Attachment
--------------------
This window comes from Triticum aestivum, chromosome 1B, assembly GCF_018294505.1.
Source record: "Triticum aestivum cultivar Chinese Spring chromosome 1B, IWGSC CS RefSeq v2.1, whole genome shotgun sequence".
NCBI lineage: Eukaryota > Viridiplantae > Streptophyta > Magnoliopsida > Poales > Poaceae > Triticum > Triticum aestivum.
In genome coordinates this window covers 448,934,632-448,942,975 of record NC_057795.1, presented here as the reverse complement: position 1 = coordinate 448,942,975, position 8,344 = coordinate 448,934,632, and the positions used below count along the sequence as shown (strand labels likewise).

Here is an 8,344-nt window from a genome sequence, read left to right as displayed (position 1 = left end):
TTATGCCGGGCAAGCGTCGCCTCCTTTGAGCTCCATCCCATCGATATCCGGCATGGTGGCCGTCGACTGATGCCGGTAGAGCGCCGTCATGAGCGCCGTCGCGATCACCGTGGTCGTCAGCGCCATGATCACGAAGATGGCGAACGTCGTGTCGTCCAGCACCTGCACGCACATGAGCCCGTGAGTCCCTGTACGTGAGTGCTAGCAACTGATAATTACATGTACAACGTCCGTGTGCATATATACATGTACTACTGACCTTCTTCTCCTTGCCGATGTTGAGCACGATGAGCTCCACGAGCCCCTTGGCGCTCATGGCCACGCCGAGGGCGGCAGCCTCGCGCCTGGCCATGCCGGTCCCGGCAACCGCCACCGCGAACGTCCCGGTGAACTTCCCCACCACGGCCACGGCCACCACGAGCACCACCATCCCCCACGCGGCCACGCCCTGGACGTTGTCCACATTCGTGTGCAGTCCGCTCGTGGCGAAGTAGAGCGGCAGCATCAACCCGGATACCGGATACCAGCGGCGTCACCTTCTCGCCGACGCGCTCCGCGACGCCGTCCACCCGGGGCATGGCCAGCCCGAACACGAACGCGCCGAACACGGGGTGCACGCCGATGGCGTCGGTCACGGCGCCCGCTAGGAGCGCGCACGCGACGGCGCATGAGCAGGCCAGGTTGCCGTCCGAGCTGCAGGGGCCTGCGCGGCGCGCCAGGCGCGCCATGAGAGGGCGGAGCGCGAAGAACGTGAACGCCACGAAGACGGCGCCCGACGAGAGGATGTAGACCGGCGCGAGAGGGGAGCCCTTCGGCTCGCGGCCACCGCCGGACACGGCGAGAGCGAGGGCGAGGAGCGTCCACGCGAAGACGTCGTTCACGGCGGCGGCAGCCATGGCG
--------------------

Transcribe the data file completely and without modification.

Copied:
This window comes from Triticum aestivum, chromosome 1B, assembly GCF_018294505.1.
Source record: "Triticum aestivum cultivar Chinese Spring chromosome 1B, IWGSC CS RefSeq v2.1, whole genome shotgun sequence".
NCBI lineage: Eukaryota > Viridiplantae > Streptophyta > Magnoliopsida > Poales > Poaceae > Triticum > Triticum aestivum.
In genome coordinates this window covers 448,934,632-448,942,975 of record NC_057795.1, presented here as the reverse complement: position 1 = coordinate 448,942,975, position 8,344 = coordinate 448,934,632, and the positions used below count along the sequence as shown (strand labels likewise).

Here is an 8,344-nt window from a genome sequence, read left to right as displayed (position 1 = left end):
TTATGCCGGGCAAGCGTCGCCTCCTTTGAGCTCCATCCCATCGATATCCGGCATGGTGGCCGTCGACTGATGCCGGTAGAGCGCCGTCATGAGCGCCGTCGCGATCACCGTGGTCGTCAGCGCCATGATCACGAAGATGGCGAACGTCGTGTCGTCCAGCACCTGCACGCACATGAGCCCGTGAGTCCCTGTACGTGAGTGCTAGCAACTGATAATTACATGTACAACGTCCGTGTGCATATATACATGTACTACTGACCTTCTTCTCCTTGCCGATGTTGAGCACGATGAGCTCCACGAGCCCCTTGGCGCTCATGGCCACGCCGAGGGCGGCAGCCTCGCGCCTGGCCATGCCGGTCCCGGCAACCGCCACCGCGAACGTCCCGGTGAACTTCCCCACCACGGCCACGGCCACCACGAGCACCACCATCCCCCACGCGGCCACGCCCTGGACGTTGTCCACATTCGTGTGCAGTCCGCTCGTGGCGAAGTAGAGCGGCAGCATCAACCCGGATACCGGATACCAGCGGCGTCACCTTCTCGCCGACGCGCTCCGCGACGCCGTCCACCCGGGGCATGGCCAGCCCGAACACGAACGCGCCGAACACGGGGTGCACGCCGATGGCGTCGGTCACGGCGCCCGCTAGGAGCGCGCACGCGACGGCGCATGAGCAGGCCAGGTTGCCGTCCGAGCTGCAGGGGCCTGCGCGGCGCGCCAGGCGCGCCATGAGAGGGCGGAGCGCGAAGAACGTGAACGCCACGAAGACGGCGCCCGACGAGAGGATGTAGACCGGCGCGAGAGGGGAGCCCTTCGGCTCGCGGCCACCGCCGGACACGGCGAGAGCGAGGGCGAGGAGCGTCCACGCGAAGACGTCGTTCACGGCGGCGGCAGCCATGGCG